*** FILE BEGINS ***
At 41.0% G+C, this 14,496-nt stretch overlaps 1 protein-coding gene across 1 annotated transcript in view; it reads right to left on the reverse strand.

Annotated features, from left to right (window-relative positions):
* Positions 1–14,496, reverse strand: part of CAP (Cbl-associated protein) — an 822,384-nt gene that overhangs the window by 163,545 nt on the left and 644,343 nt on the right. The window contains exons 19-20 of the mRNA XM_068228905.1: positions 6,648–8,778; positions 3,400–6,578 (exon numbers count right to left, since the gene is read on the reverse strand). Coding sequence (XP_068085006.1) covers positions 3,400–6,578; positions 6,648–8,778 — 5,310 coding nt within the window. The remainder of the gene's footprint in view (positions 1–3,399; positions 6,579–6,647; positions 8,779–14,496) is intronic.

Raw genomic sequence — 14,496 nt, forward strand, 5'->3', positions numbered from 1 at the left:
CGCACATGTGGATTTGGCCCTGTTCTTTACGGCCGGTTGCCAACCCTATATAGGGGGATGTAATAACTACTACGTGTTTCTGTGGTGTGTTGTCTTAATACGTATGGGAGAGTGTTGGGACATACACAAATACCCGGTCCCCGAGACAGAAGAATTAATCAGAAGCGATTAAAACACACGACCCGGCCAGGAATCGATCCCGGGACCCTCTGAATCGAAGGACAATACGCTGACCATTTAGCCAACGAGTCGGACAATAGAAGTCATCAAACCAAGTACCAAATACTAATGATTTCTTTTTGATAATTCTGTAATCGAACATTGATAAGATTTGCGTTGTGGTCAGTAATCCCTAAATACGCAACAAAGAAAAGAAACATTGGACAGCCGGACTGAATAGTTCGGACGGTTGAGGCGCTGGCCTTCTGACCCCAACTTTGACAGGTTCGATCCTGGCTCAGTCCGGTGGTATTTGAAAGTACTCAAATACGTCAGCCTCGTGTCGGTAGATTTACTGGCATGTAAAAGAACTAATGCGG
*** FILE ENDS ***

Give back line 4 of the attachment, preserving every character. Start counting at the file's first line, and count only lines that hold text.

Raw genomic sequence — 14,496 nt, forward strand, 5'->3', positions numbered from 1 at the left: